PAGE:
Do forest property characteristics reveal landowners' willingness to accept payments for ecosystem services contracts in southeast Georgia, U.S.?
Moon Jeong Kang,
Jacek P. Siry,
Gregory Colson and
Ecological Economics, 2019, vol. 161, issue C, 144-152
Previous research has found that the manner in which forests are managed reveals forest owners' goals and management preferences for their properties. In this study, we attempt to predict forest owners' participation in payments for ecosystem services (PES) programs using observable forest management in southeast Georgia, U.S. For this task, we rely on forest property characteristics identified from publicly available aerial images and databases. We examine whether and how forest property characteristics are related to family forest owners' preferences towards PES programs. The results from a random parameter logit model indicate that forest owners in southeast Georgia with planted pine forests, bottomland hardwood forests, or residential structures are more likely to participate in hypothetical PES programs. The results also indicate that forest owners' willingness to accept compensation to participate in PES programs is negatively related to the proportion of planted pine and bottomland hardwood forest areas, and to the existence of a residential structure on one's property. Findings of our study indicate the potential of revealed forest property characteristics in identifying and targeting PES programs.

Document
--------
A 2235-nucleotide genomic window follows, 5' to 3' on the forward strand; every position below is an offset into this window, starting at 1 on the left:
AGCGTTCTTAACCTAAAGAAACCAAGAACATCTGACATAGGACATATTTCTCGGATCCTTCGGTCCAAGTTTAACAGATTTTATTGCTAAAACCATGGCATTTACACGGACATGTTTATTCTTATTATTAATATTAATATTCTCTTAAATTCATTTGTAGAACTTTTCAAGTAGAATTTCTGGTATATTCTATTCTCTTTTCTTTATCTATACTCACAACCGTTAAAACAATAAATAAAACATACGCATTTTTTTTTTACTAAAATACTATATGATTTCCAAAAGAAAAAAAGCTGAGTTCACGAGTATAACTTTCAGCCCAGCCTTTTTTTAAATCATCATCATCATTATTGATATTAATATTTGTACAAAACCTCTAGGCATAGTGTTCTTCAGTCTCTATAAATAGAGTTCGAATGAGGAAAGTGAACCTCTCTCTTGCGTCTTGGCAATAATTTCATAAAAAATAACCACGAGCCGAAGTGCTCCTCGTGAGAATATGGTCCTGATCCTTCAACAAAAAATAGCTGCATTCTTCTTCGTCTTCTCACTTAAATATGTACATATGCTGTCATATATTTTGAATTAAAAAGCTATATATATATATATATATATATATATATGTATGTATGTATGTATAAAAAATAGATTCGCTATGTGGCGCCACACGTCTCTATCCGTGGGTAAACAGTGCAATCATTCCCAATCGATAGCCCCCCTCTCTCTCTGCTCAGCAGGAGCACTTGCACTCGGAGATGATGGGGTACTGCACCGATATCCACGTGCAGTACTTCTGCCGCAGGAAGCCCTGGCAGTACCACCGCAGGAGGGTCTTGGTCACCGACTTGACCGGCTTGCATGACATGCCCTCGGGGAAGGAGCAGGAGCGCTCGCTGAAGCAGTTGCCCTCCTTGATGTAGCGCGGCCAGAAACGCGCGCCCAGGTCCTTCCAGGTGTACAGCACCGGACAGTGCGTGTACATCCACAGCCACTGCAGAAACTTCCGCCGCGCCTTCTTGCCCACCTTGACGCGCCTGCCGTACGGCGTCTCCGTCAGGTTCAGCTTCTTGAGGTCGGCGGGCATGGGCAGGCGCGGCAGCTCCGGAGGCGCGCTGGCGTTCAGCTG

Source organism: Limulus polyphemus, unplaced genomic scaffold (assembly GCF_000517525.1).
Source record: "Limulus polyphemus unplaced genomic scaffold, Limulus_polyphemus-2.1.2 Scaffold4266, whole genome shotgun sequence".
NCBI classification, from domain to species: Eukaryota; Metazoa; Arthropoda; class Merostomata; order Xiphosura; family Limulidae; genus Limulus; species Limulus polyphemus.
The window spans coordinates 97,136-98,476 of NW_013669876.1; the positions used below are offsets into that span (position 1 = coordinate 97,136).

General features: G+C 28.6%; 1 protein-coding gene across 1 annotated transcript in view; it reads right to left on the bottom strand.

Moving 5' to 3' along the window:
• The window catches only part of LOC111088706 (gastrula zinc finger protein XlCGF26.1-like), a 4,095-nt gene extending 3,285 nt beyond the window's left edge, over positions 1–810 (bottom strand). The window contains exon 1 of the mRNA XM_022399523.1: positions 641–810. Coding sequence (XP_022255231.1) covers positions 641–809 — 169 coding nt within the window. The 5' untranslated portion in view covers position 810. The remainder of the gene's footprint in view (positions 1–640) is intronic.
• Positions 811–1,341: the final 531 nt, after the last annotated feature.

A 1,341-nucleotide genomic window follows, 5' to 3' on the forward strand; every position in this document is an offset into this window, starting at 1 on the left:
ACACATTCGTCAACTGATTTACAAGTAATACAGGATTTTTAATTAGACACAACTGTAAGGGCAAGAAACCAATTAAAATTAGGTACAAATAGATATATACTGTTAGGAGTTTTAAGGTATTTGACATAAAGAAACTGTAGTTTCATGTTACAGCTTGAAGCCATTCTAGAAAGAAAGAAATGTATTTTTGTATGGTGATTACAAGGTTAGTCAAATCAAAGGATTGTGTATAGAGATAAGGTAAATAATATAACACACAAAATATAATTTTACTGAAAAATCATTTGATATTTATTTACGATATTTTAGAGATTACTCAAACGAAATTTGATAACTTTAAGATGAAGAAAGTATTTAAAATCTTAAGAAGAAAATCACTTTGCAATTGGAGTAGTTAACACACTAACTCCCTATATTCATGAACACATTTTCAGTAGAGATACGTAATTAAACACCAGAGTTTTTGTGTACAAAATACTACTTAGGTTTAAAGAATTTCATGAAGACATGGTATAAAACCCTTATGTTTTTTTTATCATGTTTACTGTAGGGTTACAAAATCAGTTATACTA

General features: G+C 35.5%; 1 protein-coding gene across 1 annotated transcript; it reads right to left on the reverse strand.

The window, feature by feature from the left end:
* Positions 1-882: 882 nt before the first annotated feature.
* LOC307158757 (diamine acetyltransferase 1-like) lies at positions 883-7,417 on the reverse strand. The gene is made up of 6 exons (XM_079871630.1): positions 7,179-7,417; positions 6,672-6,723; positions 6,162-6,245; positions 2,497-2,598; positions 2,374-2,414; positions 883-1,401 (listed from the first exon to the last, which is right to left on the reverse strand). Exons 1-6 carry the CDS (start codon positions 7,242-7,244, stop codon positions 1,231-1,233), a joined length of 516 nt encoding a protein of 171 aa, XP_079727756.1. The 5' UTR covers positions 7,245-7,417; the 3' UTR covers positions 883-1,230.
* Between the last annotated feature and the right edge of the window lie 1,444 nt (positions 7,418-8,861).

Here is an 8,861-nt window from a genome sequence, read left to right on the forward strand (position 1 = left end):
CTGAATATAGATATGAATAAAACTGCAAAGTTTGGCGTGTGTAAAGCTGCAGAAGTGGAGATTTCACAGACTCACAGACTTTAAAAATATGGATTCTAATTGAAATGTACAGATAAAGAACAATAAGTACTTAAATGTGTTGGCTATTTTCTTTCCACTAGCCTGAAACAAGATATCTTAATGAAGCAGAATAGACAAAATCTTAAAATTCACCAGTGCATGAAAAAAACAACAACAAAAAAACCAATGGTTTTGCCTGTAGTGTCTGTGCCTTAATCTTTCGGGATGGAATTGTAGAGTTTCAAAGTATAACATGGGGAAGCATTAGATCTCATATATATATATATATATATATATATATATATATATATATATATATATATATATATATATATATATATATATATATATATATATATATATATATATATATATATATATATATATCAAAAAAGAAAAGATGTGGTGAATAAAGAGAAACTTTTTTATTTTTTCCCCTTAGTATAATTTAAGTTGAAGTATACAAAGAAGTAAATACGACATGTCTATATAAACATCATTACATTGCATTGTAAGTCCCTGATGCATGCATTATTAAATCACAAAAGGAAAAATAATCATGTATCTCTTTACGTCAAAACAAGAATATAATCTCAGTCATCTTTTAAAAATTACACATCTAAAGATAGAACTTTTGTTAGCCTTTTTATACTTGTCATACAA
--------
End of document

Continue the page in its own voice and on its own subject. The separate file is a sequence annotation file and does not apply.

Keywords: Choice experiment; Forest types; Ownership objectives; Revealed preference; Family forest owners (search for similar items in EconPapers)
References: View references in EconPapers View complete reference list from CitEc
Citations: View citations in EconPapers (1) Track citations by RSS feed
Downloads: (external link)
Full text for ScienceDirect subscribers only
Working Paper: Do Forest Property Characteristics Reveal Landowners’ Willingness to Accept Payment for Ecosystem Services Contracts? (2017)
This item may be available elsewhere in EconPapers: Search for items with the same title.
Export reference: BibTeX
RIS (EndNote, ProCite, RefMan)
Persistent link: https://EconPapers.repec.org/RePEc:eee:ecolec:v:161:y:2019:i:c:p:144-152
Access Statistics for this article
Ecological Economics is currently edited by C. J. Cleveland
More articles in Ecological Economics from Elsevier
Bibliographic data for series maintained by Dana Niculescu ().